Ceramic Cup with Tea Infuser and Lid

This is by far my favorite and easiest way to brew tea. This KATI Lotus Single Cup by Tea Forté is super pretty! This cup is only $20.00 with free shipping, which makes it an affordable all-in-one solution to get started with.

A Kettle

Most kettles will do the job perfectly, but if you wish to go that step further, you may want to invest in a kettle with temperature control. Some teas require more precise temperaturs, so be careful when brewing not to kill your tea with water that is too hot.


Advanced Equipment for the More Exact Brews

The deeper you get into tea, particularly East Asian styles, the more you see a trend toward smaller brewing vessels filled with more leaves. The tea brews for less time than in larger Western teapots, then gets re-brewed anywhere from once to a couple dozen times.

You can brew this way simply by filling your basket infuser with more leaves and using it for shorter steepings, but there are also some key Asian tools designed for this sort of thing. The following pieces are beautiful and cost effect solutions on the market with top reviews!


This classic Chinese brewing vessel is called a gaiwan, and it’s nothing more than a cup with a lid that you fill with leaves and brew in, then decant, using the lid as a strainer. This Porcelain Gaiwan Teacup Mug Tea Brewing Cup With Lid And Saucer is a steal coming in at only $11.55.


If you want to brew larger servings of tea in one go, or if you’re a really big fan of delicate Japanese green teas, you may prefer a Japanese-style kyusu teapot. These pots typically run a more ample 200 to 300 milliliters (about 7 to 10 ounces), and they come with a built-in filter to strain out tiny leaves.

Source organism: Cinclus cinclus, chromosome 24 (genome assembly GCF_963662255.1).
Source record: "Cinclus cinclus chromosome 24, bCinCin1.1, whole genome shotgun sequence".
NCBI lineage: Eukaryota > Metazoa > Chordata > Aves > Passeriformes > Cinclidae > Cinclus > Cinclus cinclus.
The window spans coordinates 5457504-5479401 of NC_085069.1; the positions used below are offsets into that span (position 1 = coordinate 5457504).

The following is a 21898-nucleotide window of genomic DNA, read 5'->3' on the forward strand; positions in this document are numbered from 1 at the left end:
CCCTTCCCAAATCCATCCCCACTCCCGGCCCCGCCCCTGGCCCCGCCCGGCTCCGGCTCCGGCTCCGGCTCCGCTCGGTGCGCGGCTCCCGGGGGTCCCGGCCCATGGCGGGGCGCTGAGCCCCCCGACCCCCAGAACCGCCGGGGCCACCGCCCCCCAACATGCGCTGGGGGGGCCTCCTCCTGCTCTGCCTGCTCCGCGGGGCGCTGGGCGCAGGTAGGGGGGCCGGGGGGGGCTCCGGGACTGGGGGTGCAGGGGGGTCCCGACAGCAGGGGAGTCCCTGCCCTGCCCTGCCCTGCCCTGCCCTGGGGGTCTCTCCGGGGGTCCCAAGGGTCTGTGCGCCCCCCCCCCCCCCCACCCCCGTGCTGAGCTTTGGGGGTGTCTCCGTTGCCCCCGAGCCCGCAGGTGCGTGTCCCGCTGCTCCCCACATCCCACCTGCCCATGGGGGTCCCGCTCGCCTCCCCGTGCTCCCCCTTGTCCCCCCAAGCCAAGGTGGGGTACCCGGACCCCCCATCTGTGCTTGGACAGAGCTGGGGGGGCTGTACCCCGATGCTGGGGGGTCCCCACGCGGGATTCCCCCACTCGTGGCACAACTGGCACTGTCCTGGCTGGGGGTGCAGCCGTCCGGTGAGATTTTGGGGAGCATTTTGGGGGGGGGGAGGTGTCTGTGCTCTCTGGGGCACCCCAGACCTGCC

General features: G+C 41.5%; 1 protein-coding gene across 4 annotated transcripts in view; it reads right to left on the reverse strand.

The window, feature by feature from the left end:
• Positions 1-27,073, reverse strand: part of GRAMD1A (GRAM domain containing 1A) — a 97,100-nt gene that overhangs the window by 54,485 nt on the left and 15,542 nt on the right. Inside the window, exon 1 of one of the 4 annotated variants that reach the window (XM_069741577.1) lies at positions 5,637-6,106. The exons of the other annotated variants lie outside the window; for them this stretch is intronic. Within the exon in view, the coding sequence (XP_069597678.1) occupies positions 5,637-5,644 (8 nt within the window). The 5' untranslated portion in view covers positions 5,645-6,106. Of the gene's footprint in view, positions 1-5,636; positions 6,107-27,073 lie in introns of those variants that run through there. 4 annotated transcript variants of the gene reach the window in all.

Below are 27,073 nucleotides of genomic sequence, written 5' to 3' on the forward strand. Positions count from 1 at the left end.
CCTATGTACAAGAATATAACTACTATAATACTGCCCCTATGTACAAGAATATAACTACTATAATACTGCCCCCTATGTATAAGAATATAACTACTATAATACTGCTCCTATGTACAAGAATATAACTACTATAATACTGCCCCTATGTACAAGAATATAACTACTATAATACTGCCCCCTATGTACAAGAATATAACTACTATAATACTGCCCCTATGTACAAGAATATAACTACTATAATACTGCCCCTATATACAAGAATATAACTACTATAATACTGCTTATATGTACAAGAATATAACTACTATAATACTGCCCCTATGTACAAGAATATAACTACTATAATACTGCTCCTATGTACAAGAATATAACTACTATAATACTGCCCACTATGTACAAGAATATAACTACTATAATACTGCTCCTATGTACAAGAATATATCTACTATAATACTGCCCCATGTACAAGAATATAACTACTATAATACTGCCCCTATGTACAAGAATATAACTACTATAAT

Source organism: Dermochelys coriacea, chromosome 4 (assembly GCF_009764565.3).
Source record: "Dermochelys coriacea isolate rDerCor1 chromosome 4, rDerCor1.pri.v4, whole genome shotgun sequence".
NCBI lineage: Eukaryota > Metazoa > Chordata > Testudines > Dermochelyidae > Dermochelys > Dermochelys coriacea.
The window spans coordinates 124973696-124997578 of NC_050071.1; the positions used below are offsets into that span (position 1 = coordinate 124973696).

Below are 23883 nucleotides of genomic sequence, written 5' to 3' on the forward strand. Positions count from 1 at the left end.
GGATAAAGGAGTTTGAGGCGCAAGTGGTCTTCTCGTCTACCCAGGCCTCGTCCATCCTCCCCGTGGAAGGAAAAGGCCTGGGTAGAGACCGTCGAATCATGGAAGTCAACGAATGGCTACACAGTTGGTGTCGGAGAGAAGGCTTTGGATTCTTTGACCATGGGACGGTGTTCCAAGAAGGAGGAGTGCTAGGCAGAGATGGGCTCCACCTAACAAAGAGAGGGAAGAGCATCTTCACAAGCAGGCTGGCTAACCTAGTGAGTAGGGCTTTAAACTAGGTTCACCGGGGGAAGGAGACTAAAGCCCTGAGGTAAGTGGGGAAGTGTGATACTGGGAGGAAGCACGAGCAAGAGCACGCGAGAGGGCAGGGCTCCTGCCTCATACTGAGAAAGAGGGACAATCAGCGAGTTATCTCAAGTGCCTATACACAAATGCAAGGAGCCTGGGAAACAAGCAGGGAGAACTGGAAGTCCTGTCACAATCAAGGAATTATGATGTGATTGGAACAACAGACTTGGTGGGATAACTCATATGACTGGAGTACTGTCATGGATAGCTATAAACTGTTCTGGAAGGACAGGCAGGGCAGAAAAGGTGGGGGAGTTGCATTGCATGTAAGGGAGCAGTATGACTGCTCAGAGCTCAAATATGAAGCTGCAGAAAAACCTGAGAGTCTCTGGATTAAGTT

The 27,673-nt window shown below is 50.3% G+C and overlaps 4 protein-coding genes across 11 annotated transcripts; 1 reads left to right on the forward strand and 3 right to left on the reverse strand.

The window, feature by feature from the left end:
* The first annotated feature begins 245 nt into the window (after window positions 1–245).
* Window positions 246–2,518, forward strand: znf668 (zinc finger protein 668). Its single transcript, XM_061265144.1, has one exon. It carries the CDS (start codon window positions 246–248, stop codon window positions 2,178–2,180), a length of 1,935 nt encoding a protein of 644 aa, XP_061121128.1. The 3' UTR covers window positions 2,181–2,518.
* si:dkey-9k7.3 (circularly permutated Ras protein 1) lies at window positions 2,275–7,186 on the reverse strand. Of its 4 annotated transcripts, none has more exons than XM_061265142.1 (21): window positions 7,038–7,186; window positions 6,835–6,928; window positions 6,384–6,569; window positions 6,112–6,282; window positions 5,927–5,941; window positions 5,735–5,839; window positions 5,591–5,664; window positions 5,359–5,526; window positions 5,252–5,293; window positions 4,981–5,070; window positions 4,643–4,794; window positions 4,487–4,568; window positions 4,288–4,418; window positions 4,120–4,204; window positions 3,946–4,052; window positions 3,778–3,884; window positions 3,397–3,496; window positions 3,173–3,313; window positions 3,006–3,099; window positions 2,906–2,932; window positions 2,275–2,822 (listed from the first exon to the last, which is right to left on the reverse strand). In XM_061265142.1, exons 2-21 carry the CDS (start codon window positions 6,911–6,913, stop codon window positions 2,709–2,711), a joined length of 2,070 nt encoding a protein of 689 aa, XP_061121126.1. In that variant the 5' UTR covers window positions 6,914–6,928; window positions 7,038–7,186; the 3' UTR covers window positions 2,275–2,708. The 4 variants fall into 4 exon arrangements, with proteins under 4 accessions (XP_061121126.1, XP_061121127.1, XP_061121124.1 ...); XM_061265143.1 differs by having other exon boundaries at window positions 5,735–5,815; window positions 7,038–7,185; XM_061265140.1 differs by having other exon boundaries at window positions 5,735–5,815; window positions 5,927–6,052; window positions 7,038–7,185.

Yamakiikai Tokoname Black Kyusu(Japanese teapot) Japanese Leafs pattern with a strainer 290cc M542 from Japan

A Gram Scale

You can easily just go by how much looks right, or use teaspoons and other measuring materials. Nonetheless a gram scale is a great kitchen appliance for tea, spices, herbs and more. This is a fool proof way to get the perfect ratio, especially helpful for tea combinations, but not a necessity.

Clay Teapots

clay can directly interact with the tea while brewing. A good Yixing pot can subtly improve the depth, flavor, body, or sweet aftertaste of a tea, and some tea fanatics won’t brew with anything else. Since the tea works its way into the porous clay, you typically pair a pot with a single style of tea, and over time that tea will form a distinct patina on the pot’s interior. This beautiful tea set comes in at $19.99, which is really inexpensive for a whole set of clay tea pot and cups.

Yixing pots

This pot will smooth out the rough notes in some teas, making them more rich, mellow, and harmonized. They’re typically used with darker teas rather than greens or whites; think dark oolongs, black tea, and pu-erh. These beautiful pieces of pottery have a strong history and aesthetic.

Matcha Tea set 

There are not many brands that do quality tea sets like this one for affordable prices, matcha being such a premium product. I was very happy with my set!

Matcha Tea Gift Set - Matcha Tea Ceremony Set by Matcha DNA (Set)

I hope you enjoyed our ultimate guide to tea steeping! We hope you found this article both helpful and insightful.

If you want to find out more about the world of teas check out our blog.